• The Gospel Coalition was founded by D. A. Carson and Tim Keller, two big names in current reformed, evangelical circles.  The TGC website contains a plethora of resources, videos, blogs, and book reviews that are helpful, thought-provoking, timely, and relevant, all firmly rooted in biblical truth.
  • Other names frequently found on the pages of TGC include Kevin DeYoung, Justin Taylor, Trevin Wax, and many more.
  • There is so much useful material here it is impossible to cover it all in a short description.  If you want to learn more about TGC, you can find their  confessional statement and theological vision of ministry at this link:  http://thegospelcoalition.org/about/who.

Monergism.com:  http://www.monergism.com/

  • This is another website, much like TGC, that contains an incredible wealth of materials, all rooted in sound reformed, evangelical theology.  You will find many of the same names appearing here as you do on the TGC website.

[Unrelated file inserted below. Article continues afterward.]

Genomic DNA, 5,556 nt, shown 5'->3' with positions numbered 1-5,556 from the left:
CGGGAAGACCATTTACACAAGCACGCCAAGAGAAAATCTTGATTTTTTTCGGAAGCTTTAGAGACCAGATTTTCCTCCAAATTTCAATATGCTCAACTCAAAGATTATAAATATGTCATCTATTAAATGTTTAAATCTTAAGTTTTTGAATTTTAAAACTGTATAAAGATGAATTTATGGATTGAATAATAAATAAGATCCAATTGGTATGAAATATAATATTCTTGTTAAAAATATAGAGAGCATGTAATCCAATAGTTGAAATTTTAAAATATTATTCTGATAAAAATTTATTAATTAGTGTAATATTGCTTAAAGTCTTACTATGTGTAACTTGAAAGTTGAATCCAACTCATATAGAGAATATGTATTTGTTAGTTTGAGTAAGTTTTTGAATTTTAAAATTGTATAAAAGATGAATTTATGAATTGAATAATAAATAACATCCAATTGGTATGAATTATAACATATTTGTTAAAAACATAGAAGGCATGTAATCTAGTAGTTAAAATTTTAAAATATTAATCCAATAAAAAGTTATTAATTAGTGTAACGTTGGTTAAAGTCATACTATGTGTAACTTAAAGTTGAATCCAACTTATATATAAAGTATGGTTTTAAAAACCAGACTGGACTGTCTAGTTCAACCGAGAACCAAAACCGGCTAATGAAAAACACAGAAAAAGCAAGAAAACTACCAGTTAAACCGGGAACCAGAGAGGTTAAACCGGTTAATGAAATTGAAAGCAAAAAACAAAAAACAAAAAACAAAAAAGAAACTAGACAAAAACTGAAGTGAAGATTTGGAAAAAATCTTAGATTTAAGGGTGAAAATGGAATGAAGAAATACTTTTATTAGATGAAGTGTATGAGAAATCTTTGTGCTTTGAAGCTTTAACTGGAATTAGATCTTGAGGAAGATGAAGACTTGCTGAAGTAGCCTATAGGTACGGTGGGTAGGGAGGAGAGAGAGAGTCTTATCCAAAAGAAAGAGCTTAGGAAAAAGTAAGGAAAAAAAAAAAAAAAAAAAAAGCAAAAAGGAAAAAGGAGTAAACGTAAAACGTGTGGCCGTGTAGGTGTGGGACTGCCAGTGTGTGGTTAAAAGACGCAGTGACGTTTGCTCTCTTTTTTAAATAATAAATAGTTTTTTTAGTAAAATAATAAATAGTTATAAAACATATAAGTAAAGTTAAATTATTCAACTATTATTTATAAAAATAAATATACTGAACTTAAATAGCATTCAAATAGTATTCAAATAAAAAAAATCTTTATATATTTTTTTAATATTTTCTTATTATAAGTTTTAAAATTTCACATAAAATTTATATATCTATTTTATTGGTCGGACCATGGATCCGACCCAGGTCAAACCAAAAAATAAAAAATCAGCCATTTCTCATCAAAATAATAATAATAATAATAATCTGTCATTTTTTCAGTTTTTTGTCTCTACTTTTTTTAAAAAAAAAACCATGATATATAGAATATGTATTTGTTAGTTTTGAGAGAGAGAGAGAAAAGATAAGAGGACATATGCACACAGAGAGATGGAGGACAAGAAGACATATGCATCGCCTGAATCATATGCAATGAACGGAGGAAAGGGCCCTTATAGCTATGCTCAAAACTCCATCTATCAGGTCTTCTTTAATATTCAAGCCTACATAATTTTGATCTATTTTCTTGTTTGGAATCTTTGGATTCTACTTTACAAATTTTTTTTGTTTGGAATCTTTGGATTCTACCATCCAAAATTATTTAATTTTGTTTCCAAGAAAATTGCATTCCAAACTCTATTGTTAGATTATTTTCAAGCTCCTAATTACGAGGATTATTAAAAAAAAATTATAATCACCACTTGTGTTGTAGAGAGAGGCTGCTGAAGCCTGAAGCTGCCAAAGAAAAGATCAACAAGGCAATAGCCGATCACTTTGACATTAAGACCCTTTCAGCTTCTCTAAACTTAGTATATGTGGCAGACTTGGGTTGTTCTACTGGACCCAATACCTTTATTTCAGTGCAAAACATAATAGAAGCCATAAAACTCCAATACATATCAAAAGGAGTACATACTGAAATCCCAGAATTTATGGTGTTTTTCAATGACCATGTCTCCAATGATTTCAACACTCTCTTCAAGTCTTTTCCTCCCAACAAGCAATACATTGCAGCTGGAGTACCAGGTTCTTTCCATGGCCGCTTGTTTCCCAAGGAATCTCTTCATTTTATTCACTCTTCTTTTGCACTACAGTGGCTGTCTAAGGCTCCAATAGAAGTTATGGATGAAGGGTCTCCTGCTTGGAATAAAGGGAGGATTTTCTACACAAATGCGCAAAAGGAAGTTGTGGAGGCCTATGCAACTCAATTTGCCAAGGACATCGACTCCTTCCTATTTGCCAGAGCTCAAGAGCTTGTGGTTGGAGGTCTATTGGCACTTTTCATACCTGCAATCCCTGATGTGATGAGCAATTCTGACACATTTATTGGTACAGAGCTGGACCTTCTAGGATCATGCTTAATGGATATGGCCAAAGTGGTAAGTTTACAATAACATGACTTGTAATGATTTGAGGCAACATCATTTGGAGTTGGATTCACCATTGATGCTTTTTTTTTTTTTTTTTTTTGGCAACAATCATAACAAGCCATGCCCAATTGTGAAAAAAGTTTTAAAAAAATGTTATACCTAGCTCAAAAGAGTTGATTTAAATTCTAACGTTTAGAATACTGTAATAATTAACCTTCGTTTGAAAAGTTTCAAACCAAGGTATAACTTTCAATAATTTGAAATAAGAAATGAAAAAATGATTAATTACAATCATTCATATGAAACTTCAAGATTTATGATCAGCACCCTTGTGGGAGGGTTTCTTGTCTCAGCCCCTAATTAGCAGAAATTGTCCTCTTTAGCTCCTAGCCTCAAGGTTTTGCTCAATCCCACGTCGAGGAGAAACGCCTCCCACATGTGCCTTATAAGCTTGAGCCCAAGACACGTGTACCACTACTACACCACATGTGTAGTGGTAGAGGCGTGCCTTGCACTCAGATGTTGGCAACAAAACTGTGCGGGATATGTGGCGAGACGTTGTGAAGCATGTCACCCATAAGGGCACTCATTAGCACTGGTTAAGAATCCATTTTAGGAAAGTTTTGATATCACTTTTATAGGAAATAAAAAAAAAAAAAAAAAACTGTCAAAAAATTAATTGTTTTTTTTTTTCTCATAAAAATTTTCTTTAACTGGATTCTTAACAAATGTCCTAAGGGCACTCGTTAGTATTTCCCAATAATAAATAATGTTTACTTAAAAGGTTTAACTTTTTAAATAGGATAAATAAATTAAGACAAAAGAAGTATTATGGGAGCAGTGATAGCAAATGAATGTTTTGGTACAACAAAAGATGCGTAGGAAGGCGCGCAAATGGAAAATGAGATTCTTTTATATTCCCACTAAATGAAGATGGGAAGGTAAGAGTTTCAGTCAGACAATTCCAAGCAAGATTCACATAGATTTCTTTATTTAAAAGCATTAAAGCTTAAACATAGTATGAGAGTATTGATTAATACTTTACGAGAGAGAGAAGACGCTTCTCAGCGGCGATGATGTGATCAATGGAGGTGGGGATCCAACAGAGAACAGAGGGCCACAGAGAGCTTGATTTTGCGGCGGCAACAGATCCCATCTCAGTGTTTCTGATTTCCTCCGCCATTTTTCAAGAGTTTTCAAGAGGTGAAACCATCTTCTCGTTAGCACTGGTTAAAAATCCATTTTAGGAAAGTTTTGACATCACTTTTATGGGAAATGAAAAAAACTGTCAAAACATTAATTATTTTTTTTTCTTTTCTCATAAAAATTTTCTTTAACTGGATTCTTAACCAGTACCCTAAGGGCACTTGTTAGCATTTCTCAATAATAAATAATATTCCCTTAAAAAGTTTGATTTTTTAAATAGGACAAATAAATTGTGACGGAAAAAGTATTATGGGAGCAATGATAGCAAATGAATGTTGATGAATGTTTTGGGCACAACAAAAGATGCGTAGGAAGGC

• To learn more about Monergism.com read their “About” page at this link:  http://www.monergism.com/about_us.php

Challies.com (a blog by Tim Challies):  http://www.challies.com/

  • The tagline for Tim’s blog is “…Informing the Reforming” which sums things up quite nicely.  Again, this is a site well rooted in reformed, evangelical theology—perhaps you are seeing a trend here?  Tim’s blog posts frequently challenge me to look at my own Christian walk and help me to see my own shortcomings.  I find his book reviews very helpful when I am in the market for new reading material to add to my library.  His writing style is quite witty and often humorous which makes reading this blog entertaining, as well as informative.